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Rough Sleeping

Volume 622: debated on Monday 27 February 2017

We are investing nearly £250,000 in Colchester and Tendring to identify those at risk of rough sleeping and support them into accommodation. I thank my hon. Friend the Member for Colchester (Will Quince) for the role he played in the Homelessness Reduction Bill and join in his tribute to my hon. Friend the Member for Harrow East (Bob Blackman).

I thank the Minister for that response. May I pay tribute to the work of my hon. Friend the Member for Harrow East (Bob Blackman), whose Homelessness Reduction Bill will play such a large part in tackling homelessness? As the Minister said, from having sat on that Bill Committee and seen cross-party working in action, does he agree with me that it is by taking party politics out of this issue and working on a cross-party basis that we will tackle homelessness?

My hon. Friend is right, and the Secretary of State said exactly that earlier in our questions. There is a real need not just to invest more money in this crucial area, but also to change the law, to ensure both that we have a full safety net and that we intervene earlier to prevent people from becoming homeless, rather than just at the point of crisis.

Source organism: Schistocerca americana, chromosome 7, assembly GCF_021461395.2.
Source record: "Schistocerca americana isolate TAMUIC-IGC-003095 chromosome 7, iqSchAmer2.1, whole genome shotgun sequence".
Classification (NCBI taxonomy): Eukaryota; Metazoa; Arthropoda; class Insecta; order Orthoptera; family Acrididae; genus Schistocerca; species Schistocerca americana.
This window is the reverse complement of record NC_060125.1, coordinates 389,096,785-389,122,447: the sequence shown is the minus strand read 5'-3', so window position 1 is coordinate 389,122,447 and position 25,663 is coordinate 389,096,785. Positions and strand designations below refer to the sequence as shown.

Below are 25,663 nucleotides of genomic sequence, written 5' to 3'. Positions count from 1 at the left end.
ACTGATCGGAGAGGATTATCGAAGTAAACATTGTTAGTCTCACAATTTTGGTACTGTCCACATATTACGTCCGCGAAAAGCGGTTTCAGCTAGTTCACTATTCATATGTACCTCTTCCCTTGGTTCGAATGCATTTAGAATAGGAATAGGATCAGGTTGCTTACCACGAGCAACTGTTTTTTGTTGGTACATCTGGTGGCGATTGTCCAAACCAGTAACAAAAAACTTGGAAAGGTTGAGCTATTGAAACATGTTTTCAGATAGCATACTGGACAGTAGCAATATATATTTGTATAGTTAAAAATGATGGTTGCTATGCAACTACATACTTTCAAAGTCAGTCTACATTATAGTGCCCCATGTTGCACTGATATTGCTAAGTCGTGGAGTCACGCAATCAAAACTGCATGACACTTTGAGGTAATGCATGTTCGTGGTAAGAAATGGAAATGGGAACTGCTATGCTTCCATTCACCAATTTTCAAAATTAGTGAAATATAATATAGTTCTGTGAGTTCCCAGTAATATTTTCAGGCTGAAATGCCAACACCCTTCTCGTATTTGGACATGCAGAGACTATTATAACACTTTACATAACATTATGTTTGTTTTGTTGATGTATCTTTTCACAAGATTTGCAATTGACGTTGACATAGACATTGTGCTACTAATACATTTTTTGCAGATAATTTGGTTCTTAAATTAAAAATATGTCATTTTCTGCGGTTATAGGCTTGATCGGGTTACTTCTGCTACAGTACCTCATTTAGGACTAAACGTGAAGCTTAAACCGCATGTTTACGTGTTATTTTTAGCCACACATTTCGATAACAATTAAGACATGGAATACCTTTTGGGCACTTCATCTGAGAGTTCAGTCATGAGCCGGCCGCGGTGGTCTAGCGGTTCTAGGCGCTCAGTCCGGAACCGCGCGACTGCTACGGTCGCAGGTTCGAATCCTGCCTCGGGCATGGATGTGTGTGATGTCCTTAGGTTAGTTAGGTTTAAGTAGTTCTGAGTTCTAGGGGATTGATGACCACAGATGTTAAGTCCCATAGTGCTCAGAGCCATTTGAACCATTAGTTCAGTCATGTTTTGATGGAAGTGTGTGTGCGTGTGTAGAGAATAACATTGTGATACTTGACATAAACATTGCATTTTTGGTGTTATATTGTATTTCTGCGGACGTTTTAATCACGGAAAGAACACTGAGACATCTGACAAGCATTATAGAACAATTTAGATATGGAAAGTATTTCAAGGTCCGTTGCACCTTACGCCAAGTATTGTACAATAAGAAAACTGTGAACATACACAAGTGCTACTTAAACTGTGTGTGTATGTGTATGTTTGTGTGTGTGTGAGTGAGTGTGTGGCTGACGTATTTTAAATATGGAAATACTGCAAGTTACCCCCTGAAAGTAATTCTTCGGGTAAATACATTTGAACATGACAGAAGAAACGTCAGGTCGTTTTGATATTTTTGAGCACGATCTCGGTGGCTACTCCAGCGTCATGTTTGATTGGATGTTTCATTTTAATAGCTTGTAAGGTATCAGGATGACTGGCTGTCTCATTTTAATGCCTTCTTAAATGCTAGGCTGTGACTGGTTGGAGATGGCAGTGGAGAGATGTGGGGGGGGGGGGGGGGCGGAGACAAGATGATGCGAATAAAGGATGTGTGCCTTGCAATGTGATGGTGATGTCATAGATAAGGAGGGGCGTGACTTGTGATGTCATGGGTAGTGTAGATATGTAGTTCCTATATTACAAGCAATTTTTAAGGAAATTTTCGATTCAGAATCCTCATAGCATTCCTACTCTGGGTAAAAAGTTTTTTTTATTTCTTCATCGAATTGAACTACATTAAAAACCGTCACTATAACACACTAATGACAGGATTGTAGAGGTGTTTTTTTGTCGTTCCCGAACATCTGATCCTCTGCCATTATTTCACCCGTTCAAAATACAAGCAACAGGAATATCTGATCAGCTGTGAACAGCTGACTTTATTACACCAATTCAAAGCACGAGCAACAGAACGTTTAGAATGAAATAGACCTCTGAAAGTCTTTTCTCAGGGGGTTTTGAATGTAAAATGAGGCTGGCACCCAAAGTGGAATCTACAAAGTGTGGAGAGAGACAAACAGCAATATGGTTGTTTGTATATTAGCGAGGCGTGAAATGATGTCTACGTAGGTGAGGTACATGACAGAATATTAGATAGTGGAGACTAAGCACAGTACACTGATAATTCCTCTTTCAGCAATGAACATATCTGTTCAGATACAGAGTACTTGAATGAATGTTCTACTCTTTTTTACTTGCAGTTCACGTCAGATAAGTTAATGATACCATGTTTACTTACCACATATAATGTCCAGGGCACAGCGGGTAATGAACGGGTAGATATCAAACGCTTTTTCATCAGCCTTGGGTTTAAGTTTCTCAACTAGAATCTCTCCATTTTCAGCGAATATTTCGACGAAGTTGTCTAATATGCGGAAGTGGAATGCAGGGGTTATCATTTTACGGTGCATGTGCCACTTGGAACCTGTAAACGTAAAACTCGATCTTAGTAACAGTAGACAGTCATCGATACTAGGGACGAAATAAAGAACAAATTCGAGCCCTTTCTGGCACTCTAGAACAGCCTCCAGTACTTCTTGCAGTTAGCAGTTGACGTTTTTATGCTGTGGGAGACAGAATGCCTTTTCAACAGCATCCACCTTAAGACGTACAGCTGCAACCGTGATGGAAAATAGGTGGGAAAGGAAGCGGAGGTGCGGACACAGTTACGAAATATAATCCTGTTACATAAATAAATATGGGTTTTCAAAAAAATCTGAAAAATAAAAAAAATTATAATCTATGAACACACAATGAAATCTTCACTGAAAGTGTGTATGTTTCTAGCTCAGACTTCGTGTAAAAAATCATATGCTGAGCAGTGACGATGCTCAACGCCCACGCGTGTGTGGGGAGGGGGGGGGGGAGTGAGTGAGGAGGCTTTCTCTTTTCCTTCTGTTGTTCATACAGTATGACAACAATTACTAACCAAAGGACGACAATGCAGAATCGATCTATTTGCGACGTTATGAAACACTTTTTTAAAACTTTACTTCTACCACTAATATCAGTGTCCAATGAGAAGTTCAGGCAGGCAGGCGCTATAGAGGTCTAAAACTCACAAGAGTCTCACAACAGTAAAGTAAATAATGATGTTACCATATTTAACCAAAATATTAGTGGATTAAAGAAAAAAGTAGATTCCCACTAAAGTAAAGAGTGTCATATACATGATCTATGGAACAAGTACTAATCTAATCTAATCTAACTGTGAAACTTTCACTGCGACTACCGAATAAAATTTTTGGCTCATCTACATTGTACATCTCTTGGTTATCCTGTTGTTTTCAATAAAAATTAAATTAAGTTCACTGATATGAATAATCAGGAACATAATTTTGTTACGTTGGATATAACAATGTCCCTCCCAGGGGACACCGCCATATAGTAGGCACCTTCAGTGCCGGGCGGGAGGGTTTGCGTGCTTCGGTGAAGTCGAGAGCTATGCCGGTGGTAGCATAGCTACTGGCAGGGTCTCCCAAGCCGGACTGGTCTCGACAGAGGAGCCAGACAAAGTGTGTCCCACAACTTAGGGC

Does my hon. Friend agree that the work that Chelmsford City Council is doing to tackle the totally unacceptable problem of rough sleeping in Chelmsford is both innovative and positive?

I absolutely agree with my right hon. Friend. I thank him for his personal commitment to this issue and say to him that the work that Chelmsford is doing is being supported by nearly £1 million from the £50 million that the Secretary of State referred to.

If the Department for Work and Pensions cuts housing support, that immediately adds to homelessness pressures for the Department for Communities and Local Government. Does the Minister think that the DWP should go ahead with cuts to housing benefit for 18 to 21-year-olds in a month’s time, and if not, is he making representations to his colleagues in other Departments to stop it?

This Government have increased discretionary housing payment to £870 million across this Parliament; that is a 55% increase, and thus far 60% of—[Interruption.] The hon. Lady says it is nowhere near enough; 60% of local councils have not taken up their full allocation.